The breakthrough came when it became known how bacteria use the CRISPR/Cas system to rid themselves of viruses. Cas genes make enzymes that cut DNA, while CRISPR spacers produce RNA molecules capable of recognizing their twin sequences in the viral genome. The RNA and the Cas enzymes travel together, so that the former act as a guide to indicate to the latter where they must cut to disable the virus.
Understanding that those molecular scissors could be modified to cut any DNA sequence, American biochemist Jennifer Doudna and French researcher Emmanuelle Charpentier simplified and redesigned the CRISPR system of the bacterium Streptococcus pyogenes to build the CRISPR/Cas9 tool, which was later optimized and tested in human cells by researchers Feng Zhang and George Church. The system is completed with a fragment of DNA that acts as a mould to repair the broken ends and that allows for the insertion of the desired sequence, for example the correct version to restore a gene. The cellular repair machinery itself handles the final bonding.
A system with great advantages and some limitations
CRISPR/Cas9 is not the first genetic cut and paste tool available, but it has brought great advantages over other systems: “Fundamentally, the ease with which the system can be programmed to direct it to the target where it is intended to act,” summarises Mojica for OpenMind. “In the case of the other tools, you have to introduce multiple modifications in the sequence of proteins, an arduous and expensive job, whereas in the case of CRISPR you only have to synthesize a small molecule of guide RNA, cheap and easy to design, and while the Cas9 protein is used as is.” In addition, adds the researcher, CRISPR/Cas9 can act on multiple genes at the same time.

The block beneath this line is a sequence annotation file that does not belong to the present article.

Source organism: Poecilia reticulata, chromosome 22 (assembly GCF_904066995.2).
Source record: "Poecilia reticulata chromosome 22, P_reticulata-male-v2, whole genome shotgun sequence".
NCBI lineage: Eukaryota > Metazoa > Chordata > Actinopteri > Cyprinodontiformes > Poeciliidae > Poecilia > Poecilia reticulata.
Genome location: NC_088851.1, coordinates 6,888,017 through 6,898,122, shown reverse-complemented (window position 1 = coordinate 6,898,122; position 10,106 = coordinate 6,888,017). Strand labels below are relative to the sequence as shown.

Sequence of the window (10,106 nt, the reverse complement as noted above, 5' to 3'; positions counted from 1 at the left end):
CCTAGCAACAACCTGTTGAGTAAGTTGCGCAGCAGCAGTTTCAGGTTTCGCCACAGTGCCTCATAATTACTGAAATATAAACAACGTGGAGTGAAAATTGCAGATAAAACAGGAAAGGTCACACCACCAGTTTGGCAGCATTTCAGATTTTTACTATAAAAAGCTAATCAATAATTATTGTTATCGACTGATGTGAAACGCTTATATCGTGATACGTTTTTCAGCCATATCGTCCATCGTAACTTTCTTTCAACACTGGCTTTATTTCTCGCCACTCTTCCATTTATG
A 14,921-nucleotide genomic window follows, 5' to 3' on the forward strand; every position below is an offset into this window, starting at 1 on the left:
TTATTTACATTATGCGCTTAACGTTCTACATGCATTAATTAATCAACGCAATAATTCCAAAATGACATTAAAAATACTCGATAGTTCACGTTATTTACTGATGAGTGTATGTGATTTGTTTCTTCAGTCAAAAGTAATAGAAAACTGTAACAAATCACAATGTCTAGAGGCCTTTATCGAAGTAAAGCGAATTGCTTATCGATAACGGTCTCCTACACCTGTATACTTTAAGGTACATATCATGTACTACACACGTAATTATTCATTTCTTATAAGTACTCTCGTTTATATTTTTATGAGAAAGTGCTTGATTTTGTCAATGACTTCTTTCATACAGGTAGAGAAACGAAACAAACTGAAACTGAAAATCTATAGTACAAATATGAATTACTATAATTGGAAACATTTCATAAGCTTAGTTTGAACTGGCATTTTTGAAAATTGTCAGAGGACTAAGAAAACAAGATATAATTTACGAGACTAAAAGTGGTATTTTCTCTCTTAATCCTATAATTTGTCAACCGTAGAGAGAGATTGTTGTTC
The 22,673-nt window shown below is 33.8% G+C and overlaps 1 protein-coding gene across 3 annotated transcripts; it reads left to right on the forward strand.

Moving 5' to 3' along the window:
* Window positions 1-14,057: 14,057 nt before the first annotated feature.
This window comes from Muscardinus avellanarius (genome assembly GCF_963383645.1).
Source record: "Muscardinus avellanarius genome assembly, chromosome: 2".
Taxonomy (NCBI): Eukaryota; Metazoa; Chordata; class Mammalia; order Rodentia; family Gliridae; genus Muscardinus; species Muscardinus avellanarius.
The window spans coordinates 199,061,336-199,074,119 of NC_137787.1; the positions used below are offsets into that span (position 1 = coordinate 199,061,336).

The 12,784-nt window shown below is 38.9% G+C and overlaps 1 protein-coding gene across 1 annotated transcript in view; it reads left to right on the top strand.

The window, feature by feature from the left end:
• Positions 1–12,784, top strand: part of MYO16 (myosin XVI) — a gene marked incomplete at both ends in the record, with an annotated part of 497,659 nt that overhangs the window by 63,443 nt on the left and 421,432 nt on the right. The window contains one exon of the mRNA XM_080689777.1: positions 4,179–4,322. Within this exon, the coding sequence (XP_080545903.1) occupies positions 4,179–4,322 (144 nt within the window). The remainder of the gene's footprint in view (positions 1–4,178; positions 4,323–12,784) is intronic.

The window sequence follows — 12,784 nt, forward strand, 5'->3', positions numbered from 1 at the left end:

Over the years, new modifications and versions have been added to the original system. “There are other Cas proteins, such as Cas12, previously called Cpf1, which are also being used in editing,” says Mojica. However, this technology still has limitations. The researcher emphasizes above all the risk that Cas fails by defect or by excess. If it is a matter of repairing a damaged gene, it is essential that it be done correctly in all the cells, but without cutting anything that should not be broken.
Another challenge Mojica aims to achieve is a system that allows CRISPR/Cas9 to be administered directly to patients. It has already been used successfully to repair genes in human embryos. In China clinical trials have begun, and soon the first tests with an ex vivo use will begin in the US and Europe, i.e. extracting cells from the patient and repairing their genes in vitro and then returning them to the organism. This approach will be tested for blood diseases such as beta thalassemia or sickle cell anaemia. However, the dream in everyone’s mind is an injection that heals defective genes, and for this a good in vivo transport system is still needed. “Gold nanoparticles are being used successfully, for example, to overcome this problem,” Mojica concludes.